How Does VoIP Actually Work?
VoIP, also known as Voice over Internet Protocol, is best explained as the Internet’s version of a telephone conversation. Instead of communicating through a telephone connection, VoIP simply uses the Internet to connect people across the world.
A number of VoIP providers now offer businesses a way to cut costs significantly while enjoying features that traditional phone connections can’t offer. Even if you don’t understand every nuance of the electric currents and receivers and such, you can certainly grasp the concept of the telephone. So how does it work? Here is a basic breakdown of the technology that will help you get the most out of this up and coming communications revolution.
Communications – Then & Now
Decades ago, telephone calls used to be routed through a series of copper wires connecting your actual phone to the phone of the person you were contacting. Since this service was individualized (meaning each call solely occupied the lines for the entire conversation), it was expensive and both time and resource consuming. Alternatively, Internet-transmitted calls are being routed through any number of thousands of lines during one conversation, and that is the main advantage of using VoIP. With this system, thousands of interconnected channels are constantly available for your conversation to flow through, and thousands of conversations can be handled simultaneously.
How Does VoIP Really Work
By breaking down the information being transmitted, providers are only using a small amount of those copper lines, thus being able to free up a greater amount of lines for additional information to be received. Did you know that when you are having a VoIP conversation, you are only hearing part of the discussion? In fact, thousands of bytes of information are left out of your conversations every time you speak. How is it that you don’t notice these gaps? Simple; the parts that are left out are actually the dead air, the silent pockets of non-conversation that exist between comments. These empty spaces actually take up a tremendous amount of memory, and so, to reduce lag, they are cut out completely. So, in between the time that you say hello and your friend hears and responds, the lines are made available to other communicators. While these nanoseconds don’t seem important to you, when transmitting millions of bytes of information constantly, they really do add up. This explains why the top VoIP providers are allowed to offer deals at such a reduced cost.
Why Is It Called VoIP?
As the full name - Voice over Internet Protocol - suggests, the technology is simply called VoIP because it takes voice services away from their own dedicated hardware. It used to be the case that every voice called was serviced over the public switched telephone network (PSTN). There are a few downfalls to this sort of dependence on one system. First, while it initially had a much broader reach, the PSTN no longer has an advantage in terms of customers reached than VoIP services can deliver. Second, the PSTN is subject to different regulatory policies and is far less flexible.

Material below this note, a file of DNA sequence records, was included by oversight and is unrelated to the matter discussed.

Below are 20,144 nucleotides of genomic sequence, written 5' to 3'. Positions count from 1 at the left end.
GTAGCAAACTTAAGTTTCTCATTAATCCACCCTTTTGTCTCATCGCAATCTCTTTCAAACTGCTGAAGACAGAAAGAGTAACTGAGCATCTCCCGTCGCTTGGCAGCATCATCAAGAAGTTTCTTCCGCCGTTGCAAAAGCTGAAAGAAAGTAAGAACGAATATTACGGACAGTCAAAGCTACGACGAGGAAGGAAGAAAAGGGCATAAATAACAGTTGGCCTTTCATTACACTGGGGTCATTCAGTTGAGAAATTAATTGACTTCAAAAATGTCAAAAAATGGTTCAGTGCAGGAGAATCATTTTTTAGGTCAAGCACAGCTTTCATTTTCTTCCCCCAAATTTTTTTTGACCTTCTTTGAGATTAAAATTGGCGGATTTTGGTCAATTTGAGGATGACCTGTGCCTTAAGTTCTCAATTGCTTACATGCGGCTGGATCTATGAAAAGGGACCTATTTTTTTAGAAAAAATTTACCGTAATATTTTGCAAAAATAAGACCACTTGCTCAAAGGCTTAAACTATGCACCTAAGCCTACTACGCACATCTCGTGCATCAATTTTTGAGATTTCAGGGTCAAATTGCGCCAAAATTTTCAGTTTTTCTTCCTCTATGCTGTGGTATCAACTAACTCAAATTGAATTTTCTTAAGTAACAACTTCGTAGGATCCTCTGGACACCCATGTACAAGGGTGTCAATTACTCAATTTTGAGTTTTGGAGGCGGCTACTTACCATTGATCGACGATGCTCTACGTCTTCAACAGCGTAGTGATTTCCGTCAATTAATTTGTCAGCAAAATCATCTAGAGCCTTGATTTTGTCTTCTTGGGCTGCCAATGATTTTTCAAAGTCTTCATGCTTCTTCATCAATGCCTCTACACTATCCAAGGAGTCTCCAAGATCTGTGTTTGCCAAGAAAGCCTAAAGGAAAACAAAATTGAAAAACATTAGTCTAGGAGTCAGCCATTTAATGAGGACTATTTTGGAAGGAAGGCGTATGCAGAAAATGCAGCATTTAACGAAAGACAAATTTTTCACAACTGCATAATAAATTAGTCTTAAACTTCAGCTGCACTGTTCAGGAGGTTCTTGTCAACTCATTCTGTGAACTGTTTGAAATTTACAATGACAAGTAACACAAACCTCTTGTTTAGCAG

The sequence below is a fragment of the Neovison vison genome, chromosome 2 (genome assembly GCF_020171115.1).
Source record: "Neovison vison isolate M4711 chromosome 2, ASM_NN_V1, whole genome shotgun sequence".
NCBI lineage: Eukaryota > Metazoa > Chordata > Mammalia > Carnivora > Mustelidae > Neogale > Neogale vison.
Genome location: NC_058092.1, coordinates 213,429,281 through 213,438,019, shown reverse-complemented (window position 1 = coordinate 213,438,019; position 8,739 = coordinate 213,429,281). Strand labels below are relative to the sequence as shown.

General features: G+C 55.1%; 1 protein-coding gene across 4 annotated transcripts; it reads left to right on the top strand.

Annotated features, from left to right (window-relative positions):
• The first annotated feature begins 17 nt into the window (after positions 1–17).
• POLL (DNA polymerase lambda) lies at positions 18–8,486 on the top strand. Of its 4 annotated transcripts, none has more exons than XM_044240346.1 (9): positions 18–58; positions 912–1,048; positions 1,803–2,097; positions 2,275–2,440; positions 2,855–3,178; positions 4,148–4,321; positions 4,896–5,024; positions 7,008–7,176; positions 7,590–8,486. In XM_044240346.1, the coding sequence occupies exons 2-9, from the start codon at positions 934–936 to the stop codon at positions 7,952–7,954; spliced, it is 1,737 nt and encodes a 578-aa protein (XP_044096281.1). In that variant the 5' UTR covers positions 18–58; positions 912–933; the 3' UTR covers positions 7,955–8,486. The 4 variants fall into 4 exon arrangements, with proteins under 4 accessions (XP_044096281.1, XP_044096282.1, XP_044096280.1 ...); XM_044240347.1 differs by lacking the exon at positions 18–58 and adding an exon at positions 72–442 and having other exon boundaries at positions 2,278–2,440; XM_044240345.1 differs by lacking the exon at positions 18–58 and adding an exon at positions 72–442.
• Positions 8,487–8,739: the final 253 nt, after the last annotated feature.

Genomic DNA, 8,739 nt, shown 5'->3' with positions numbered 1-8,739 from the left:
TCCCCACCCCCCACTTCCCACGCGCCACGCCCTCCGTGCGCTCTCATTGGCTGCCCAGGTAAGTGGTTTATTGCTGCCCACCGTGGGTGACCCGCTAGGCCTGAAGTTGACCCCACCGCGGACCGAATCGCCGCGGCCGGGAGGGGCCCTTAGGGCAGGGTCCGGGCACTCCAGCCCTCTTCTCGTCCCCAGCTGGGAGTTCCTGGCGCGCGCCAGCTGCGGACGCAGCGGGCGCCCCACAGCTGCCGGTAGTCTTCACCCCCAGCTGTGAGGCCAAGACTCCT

VoIP Isn't Limited To Internet Users
One of the early disadvantages of using a VoIP service was that it was only available as an Internet-to-Internet connection. This slowed the adoption of VoIP as a true alternative to traditional PSTN services. Of course, just judging by the widespread adoption of VoIP by businesses and consumers alike, it's clear that this is no longer an issue.
The reason for this is IP backhaul. To put it simply, calls that originate using VoIP aren't stuck on the networks that make up the Internet. They're now able to connect to the switching centers that are at the backbone of the PSTN. At this point, calls are relayed from the Internet to traditional telephone networks, meaning that a call can be placed or received over VoIP at one end and still have a traditional telephone user on the other end.
This has spurred adoption of VoIP in a few areas, such as:
• Call centers
• Business telephone systems
• Consumer users
All of these customers and more are now turning to VoIP at an increasing rate. Without the barriers to entry that used to exist, they see the value in VoIP.
Why Use VoIP?
That brings us to our last point - that VoIP is simply more valuable than traditional calling services. The reason is, of course, cost. VoIP offers more flexibility and better service without having the same costs of PSTN-based services. If you have Internet access, then you have access to install a VoIP system. These systems are also typically easier to maintain, since they run off of the Internet service you already have set up rather than needing their own network. This reduces support costs and leads to less downtime, resulting in increased user satisfaction.
Overall, anyone in need of a phone service should consider VoIP options. Whether it's for a small business of 15 employees or a sprawling call center with thousands of calls per day, chances are that VoIP is the more effective route.